“We educate students for lives of learning, leadership and mission,” said Clarence Wyatt, Centre College alumni and former history professor. “This a great way to take the theoretical of what our students learn in the classroom and apply it to real life.” ³
Live music and vendors at the Debate Festival drew thousands of community members to Centre’s lawn throughout the day, a tradition that had come from the 2000 Vice Presidential Debate. When it was finally time for the main event to begin, a large screen near the festival stage projected a live feed for the packed crowd.
The Debate Festival included performers and music groups from the campus community and the community at large. Centre students Jeri Howell and Alyson Burke and the Kentucky Ensemble performed during the day, along with the Danville Children’s Choir. Kentucky icon Ben Sollee was the final act to perform prior to the actual debate. Immediately following the debate, southern rock legends The Marshall Tucker Band took the stage for a final celebratory concert.
Inside the Norton Center, all of the preparations were finally paying off, as the questions started rolling and the debate between Vice President Joe Biden and Congressman Paul Ryan unfolded. The eyes of the nation were fixed on Centre College and the Norton Center. The students, staff, faculty and countless others who had worked tirelessly to make this event a reality were finally witnessing the fruits of their labor.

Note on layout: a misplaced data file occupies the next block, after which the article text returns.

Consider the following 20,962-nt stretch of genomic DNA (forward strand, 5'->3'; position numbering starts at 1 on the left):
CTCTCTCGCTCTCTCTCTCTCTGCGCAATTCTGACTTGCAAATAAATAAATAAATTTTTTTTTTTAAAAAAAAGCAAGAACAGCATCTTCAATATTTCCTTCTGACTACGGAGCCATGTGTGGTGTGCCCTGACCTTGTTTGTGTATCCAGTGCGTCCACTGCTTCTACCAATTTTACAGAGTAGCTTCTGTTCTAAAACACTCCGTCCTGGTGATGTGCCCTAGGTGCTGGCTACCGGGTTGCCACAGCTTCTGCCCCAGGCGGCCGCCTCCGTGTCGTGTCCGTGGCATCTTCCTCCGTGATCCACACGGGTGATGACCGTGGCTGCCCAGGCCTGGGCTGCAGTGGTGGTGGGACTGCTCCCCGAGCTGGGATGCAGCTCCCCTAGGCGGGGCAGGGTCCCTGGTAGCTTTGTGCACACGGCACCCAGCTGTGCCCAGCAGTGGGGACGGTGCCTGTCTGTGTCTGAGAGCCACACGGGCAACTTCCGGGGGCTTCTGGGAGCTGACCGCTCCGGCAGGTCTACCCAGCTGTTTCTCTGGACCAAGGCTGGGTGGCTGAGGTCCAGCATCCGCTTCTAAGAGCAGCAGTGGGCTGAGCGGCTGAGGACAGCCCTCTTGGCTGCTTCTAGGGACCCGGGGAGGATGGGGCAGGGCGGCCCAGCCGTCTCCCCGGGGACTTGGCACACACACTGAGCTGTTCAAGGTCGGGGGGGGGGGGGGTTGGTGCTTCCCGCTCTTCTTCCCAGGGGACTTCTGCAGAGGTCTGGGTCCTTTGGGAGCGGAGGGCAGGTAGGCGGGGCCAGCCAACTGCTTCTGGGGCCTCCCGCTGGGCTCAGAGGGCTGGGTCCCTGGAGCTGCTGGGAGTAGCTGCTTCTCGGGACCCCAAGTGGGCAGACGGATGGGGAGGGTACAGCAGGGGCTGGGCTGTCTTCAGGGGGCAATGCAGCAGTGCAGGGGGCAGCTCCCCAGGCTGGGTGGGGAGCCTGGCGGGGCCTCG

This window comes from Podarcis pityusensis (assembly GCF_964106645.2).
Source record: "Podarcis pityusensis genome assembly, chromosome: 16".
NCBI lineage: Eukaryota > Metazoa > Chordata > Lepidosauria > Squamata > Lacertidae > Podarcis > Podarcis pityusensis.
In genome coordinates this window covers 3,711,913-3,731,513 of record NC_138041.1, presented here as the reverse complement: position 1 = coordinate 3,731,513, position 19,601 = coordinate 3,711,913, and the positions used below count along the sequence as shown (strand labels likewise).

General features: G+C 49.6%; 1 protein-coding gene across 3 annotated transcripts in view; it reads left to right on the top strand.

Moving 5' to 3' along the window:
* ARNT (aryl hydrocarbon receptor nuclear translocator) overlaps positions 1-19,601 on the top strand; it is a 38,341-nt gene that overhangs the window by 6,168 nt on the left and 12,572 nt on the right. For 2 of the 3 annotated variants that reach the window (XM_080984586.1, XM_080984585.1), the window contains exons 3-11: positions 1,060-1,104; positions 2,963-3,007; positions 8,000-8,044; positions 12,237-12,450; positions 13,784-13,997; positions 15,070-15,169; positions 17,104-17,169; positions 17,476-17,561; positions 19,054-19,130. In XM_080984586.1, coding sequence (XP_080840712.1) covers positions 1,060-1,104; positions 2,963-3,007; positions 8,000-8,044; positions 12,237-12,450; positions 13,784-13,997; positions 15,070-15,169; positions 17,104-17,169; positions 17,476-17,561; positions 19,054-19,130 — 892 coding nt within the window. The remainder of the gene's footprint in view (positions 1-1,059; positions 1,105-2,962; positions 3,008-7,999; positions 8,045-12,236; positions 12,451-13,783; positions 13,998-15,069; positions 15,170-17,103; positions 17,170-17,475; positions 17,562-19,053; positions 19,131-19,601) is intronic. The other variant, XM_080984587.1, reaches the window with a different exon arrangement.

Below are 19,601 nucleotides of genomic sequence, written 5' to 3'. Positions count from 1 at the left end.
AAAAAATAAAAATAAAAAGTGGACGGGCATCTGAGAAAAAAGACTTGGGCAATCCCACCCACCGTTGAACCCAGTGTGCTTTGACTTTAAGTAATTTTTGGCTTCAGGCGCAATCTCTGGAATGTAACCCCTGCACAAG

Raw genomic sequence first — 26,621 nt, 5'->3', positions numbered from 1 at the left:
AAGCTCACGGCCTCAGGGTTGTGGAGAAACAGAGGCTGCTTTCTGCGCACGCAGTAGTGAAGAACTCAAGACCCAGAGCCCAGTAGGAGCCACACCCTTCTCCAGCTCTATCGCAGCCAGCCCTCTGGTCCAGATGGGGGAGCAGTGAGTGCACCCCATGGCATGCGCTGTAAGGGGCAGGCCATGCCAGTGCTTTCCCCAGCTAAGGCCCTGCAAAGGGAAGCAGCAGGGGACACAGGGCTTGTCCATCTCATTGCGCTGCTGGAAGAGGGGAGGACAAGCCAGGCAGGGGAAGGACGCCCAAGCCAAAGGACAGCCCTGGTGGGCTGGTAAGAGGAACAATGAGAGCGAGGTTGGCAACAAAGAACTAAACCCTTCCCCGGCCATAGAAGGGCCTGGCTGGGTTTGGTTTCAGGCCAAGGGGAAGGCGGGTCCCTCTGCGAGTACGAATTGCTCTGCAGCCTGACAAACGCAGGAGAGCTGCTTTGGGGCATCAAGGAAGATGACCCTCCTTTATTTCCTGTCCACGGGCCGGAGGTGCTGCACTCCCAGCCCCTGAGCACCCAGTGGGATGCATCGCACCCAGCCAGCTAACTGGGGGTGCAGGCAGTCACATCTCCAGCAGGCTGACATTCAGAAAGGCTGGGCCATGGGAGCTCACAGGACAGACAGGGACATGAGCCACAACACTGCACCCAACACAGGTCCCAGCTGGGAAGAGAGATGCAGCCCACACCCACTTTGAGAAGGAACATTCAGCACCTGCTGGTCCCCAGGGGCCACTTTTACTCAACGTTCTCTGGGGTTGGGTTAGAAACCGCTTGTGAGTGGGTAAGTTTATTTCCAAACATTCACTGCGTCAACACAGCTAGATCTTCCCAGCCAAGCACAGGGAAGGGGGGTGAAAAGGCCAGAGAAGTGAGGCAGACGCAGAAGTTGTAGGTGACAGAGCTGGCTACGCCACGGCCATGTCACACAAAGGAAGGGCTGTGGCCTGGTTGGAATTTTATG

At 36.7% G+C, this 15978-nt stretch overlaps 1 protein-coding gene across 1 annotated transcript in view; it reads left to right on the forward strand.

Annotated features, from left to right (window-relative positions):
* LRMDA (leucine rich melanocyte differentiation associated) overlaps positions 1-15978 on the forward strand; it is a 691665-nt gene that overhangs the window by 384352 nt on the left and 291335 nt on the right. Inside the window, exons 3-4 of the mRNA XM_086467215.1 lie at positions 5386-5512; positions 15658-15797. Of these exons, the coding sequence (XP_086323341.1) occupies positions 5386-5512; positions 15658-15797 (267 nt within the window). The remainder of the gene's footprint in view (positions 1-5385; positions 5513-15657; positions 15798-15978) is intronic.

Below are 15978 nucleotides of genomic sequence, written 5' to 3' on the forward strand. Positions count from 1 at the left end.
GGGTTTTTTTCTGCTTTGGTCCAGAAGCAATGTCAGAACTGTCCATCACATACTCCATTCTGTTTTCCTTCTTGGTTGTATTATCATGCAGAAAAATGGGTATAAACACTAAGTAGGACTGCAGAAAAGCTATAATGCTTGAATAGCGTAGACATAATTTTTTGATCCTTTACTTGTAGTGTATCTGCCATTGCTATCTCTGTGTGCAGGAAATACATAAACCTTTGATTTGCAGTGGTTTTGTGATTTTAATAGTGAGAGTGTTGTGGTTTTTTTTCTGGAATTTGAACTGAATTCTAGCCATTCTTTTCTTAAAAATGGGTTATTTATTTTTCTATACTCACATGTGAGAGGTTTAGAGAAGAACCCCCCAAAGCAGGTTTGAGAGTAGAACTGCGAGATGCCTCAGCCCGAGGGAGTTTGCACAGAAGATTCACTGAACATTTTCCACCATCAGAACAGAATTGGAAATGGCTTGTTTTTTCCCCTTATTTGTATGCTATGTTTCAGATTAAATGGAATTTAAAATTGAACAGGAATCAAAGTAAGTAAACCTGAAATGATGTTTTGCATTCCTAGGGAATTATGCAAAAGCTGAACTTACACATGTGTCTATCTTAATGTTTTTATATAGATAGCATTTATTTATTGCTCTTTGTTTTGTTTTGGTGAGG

The sense of accomplishment that swept through campus when the final remarks were over was tangible. Centre had once again proven that it could host an important national event with professionalism and grace.
“In most of life, there’s not really much that’s perfect. But what we did yesterday was nearly flawless,” said former Centre College President John Roush the following day.
As the college returned to its regular academic routine, it did so with a renewed sense of purpose and pride, knowing that it had played a pivotal role in the democratic process and in shaping the future of the nation.
¹ “Final preps are underway at Centre College for VP debate.” WAVE News [Louisville], October 9, 2012.
² Autry, Lisa. “Centre College Aims to Exceed Expectations when it Hosts VP Debate.” WKU Public Radio [Bowling Green], September 20, 2012.
³ Blackford, Linda. “Vice presidential debate offers learning experience for Centre students.” Herald-Leader [Lexington], September 30, 2012.
“Vice Presidential Debate at Centre College in Danville, Kentucky.” The American Presidency Project.